ETIC activities have embraced perspectives coming from in and outside of academia for solving political and practical water management issues.  Concerned citizens were also included in the ETIC activities. Many of the technical people recognized the value of diverse ways of understanding of the place of water in people’s daily lives. They observed that local, traditional knowledge of water usage and management conflicts with modern technical views in many cases. At the same time locals often desire modernization if it means the improvement of their daily life. These local "folk" knowledge bases, however, continue to remain relatively untapped.

The importance of transnational, multidisciplinary, epistemically diverse cooperation on water issues goes beyond the Euphrates Tigris region.  Water scarcity and the dangers to clean water haunt not just arid lands or downstream nations, but places such as drought-stricken California, algae-poisoned Toledo, Ohio and recently Flint Michigan. Indeed, “80% of the world’s population is exposed to high levels of threat to water security" (Vörösmarty et al, 2010). Armed conflicts and civil wars are more likely to occur in situations of ethnic dominance when countries also contest water issues (Turkey, Syria and Kurdistan are  examples; see Mitchell, 2015).

Cited Sources:

Kibaroglu, A., & Scheumann, W. (2011). 
Euphrates-Tigris Rivers System: Political Rapprochement and Transboundary Water Cooperation. Turkey's Water Policy, 277-299. 

Kibaroglu, A (2008). The Role of Epistemic Communities in Offering New Cooperation Frameworks in the Euphrates-Tigris Rivers System. Journal of International Affairs, Spring/Summer 2008, vol. 61, no. 2.

Mitchell, Sara. (2015). “Cross Border Troubles? Interstate River Conflicts and Intrastate Violence." Presented at the The Mershon Center for International Security Studies.

Vörösmarty, C. J., McIntyre, P. B., Gessner, M. O., Dudgeon, D., Prusevich, A., Green, P., … Davies, P. M. (2010). Global threats to human water security and river biodiversityNature,467(7315), 555–561.



Workshop Schedule

Thursday, April 21

Public Keynote Address on Transboundary Water Politics in the Euphrates Tigris Region

6:00 PM 
Reception and Keynote to Begin the Workshop
Location The Mershon Center for International Security Studies, 1501 Neil Ave
Open to the public - register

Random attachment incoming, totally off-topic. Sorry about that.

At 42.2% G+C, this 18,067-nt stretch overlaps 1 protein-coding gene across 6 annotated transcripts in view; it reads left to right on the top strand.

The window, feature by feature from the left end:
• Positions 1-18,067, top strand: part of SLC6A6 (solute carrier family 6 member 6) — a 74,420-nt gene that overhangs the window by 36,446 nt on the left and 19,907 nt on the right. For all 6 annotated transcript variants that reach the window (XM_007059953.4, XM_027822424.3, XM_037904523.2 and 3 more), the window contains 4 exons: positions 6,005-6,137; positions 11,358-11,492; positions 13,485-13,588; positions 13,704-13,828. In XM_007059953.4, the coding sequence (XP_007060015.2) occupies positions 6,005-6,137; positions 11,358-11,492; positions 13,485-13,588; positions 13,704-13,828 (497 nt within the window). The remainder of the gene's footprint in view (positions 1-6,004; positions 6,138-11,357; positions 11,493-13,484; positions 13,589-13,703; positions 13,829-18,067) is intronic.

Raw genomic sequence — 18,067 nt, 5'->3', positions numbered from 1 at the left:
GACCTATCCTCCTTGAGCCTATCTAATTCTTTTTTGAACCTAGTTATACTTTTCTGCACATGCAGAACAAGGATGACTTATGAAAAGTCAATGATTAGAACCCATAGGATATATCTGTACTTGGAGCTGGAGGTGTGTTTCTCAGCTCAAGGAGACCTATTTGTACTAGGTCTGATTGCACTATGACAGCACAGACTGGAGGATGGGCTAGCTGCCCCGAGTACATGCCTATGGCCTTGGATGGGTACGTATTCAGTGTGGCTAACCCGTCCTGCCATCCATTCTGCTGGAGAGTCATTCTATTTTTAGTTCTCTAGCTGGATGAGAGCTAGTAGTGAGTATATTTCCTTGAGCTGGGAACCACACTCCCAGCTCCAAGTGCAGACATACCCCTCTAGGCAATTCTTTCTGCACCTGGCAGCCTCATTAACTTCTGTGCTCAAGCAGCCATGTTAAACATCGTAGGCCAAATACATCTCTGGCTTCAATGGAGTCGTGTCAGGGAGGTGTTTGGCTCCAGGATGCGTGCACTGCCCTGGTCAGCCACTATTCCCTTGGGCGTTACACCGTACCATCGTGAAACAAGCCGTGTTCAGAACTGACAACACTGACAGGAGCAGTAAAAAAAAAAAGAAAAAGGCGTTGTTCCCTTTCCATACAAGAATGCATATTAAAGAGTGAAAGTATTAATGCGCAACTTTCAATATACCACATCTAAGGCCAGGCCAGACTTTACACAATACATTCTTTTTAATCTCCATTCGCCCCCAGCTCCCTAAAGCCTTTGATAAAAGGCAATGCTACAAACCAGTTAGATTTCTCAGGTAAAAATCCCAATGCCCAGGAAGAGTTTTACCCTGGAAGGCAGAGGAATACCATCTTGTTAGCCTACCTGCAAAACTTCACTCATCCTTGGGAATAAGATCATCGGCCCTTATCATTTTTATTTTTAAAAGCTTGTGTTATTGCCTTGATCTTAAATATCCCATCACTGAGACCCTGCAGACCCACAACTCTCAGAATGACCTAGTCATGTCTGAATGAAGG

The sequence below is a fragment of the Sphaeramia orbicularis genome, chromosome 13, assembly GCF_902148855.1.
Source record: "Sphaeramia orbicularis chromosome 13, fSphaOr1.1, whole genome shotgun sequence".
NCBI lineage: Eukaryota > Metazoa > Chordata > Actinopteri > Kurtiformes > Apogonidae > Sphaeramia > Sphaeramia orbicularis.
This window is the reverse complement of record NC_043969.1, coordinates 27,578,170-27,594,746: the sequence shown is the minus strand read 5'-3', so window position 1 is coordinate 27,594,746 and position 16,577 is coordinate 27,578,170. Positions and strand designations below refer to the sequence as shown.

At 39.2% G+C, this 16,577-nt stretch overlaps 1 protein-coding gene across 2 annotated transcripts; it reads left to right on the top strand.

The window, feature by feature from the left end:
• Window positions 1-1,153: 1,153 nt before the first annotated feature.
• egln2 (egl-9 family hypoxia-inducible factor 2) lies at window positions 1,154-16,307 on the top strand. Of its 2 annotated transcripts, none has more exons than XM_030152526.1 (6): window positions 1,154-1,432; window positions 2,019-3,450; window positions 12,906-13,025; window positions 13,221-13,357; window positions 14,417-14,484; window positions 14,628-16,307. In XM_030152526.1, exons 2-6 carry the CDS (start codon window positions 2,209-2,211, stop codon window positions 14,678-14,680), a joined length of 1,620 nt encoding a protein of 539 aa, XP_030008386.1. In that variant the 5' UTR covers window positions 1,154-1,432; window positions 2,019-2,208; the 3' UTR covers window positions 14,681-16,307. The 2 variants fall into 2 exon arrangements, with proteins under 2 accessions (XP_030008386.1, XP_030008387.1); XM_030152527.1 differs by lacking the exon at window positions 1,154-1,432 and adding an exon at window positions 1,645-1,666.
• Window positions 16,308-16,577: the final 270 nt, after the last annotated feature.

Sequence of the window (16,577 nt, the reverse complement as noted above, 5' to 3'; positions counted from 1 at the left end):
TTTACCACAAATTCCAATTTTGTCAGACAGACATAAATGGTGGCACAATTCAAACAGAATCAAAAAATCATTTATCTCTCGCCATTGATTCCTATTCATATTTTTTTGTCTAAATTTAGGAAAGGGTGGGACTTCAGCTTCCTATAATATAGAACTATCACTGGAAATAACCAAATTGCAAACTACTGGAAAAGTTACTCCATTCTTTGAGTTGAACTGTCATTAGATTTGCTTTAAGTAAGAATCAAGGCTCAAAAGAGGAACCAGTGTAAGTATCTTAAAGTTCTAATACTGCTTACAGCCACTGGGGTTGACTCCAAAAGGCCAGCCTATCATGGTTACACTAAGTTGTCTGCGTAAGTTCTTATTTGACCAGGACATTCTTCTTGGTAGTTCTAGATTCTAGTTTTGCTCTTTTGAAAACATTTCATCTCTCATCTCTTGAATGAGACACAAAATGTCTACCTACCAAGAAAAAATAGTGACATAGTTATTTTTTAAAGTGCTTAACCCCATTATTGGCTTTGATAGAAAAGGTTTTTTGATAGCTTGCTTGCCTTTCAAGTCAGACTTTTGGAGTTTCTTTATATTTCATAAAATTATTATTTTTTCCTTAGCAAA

here.
 
Transboundary Water politics in the Euphrates-Tigris Region
Aysegul Kibaroglu

  • Professor of Political Science and International Relations at MEF University Istanbul, Turkey
  • Founding Member Euphrates-Tigris Initiative for Cooperation (ETIC) 2005 
  • Visiting Professor LBJ School of Public Affairs, The University of Texas at Austin 2015-16

Euphrates Tigris Water Issues Workshop

Friday, April 22

Please register here.  

This Workshop is for Faculty and Graduate Students

Mershon Center for International Security Studies Room 120

9:00 AM - 9:15 AM
Welcome Remarks

9:15 AM - 9:45 AM
Origin, Mission, and Activities of Euphrates-Tigris Initiative for Cooperation (ETIC)
- Faisal Rifai, Executive Director of the Euphrates-Tigris Initiative for Cooperation (ETIC), retired Professor of Water Resource Management from Aleppo University

9:45 AM  
Collaborative Planning and Knowledge Development 2008-2011
- Eblal Zakzok, Assistant Professor of Water Resource Management, The Ohio State University  
- Faisal Rifai, Executive Director of the Euphrates-Tigris Initiative for Cooperation (ETIC), retired Professor of Water Resource Management from Aleppo University

10:30AM Comparative Transboundary Issues: Rio Grande and Euphrates Rivers
-Jurgen Schmandt, Professor Emeritus, Lyndon B. Johnson (LBJ) School of Public Affairs, University of Texas (UT) Austin

11:30 AM - 1:00 PM  
Open Round Table - Luncheon Discussion - Registration required

Moderator:  
- Maria Fanis, Associate Professor of Political Science, Ohio University and Research Fellow at the Mershon Center for International Security Studies, Ohio State University 

Register here if you would like to join the discussion.


1:00 PM - 2:00 PM
Concurrent Sessions 

  1. Geographical Information Systems (GIS) as useful tool for water resources management during time of war (Eblal Zakzok)
  2. Capacity building in transboundary water management: regional and local perspectives (Faisal Rifai)
  3. Urgent water issues in the ET basin: Case of Mosul Dam (Haytham Ouidat, LBJ School, UT, Austin)

2:00 PM - 3:15 PM
Report from Concurrent Sessions

Whole group discussion
3:15 PM - 3:30 PM

Concluding remarks
- Alam Payind, Director of the Middle East Studies Center

 

.
.
.
.